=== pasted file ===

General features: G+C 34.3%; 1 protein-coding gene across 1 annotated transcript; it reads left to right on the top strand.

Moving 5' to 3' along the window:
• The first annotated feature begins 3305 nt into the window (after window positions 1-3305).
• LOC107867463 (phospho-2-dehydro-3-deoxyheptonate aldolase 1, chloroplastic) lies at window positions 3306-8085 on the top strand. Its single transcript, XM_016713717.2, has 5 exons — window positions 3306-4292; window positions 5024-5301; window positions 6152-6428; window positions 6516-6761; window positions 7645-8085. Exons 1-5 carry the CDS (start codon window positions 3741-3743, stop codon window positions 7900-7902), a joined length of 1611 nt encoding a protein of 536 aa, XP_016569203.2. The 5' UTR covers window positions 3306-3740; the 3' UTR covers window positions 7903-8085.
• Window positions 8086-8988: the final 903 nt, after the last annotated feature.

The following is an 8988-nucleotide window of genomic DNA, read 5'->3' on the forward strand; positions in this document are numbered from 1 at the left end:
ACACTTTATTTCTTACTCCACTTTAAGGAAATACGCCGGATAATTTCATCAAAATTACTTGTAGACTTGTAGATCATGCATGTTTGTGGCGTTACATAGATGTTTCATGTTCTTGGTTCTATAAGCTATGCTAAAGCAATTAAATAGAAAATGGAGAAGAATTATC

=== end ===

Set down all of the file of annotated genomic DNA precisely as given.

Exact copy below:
General features: G+C 34.3%; 1 protein-coding gene across 1 annotated transcript; it reads left to right on the top strand.

Moving 5' to 3' along the window:
• The first annotated feature begins 3305 nt into the window (after window positions 1-3305).
• LOC107867463 (phospho-2-dehydro-3-deoxyheptonate aldolase 1, chloroplastic) lies at window positions 3306-8085 on the top strand. Its single transcript, XM_016713717.2, has 5 exons — window positions 3306-4292; window positions 5024-5301; window positions 6152-6428; window positions 6516-6761; window positions 7645-8085. Exons 1-5 carry the CDS (start codon window positions 3741-3743, stop codon window positions 7900-7902), a joined length of 1611 nt encoding a protein of 536 aa, XP_016569203.2. The 5' UTR covers window positions 3306-3740; the 3' UTR covers window positions 7903-8085.
• Window positions 8086-8988: the final 903 nt, after the last annotated feature.

The following is an 8988-nucleotide window of genomic DNA, read 5'->3' on the forward strand; positions in this document are numbered from 1 at the left end:
ACACTTTATTTCTTACTCCACTTTAAGGAAATACGCCGGATAATTTCATCAAAATTACTTGTAGACTTGTAGATCATGCATGTTTGTGGCGTTACATAGATGTTTCATGTTCTTGGTTCTATAAGCTATGCTAAAGCAATTAAATAGAAAATGGAGAAGAATTATC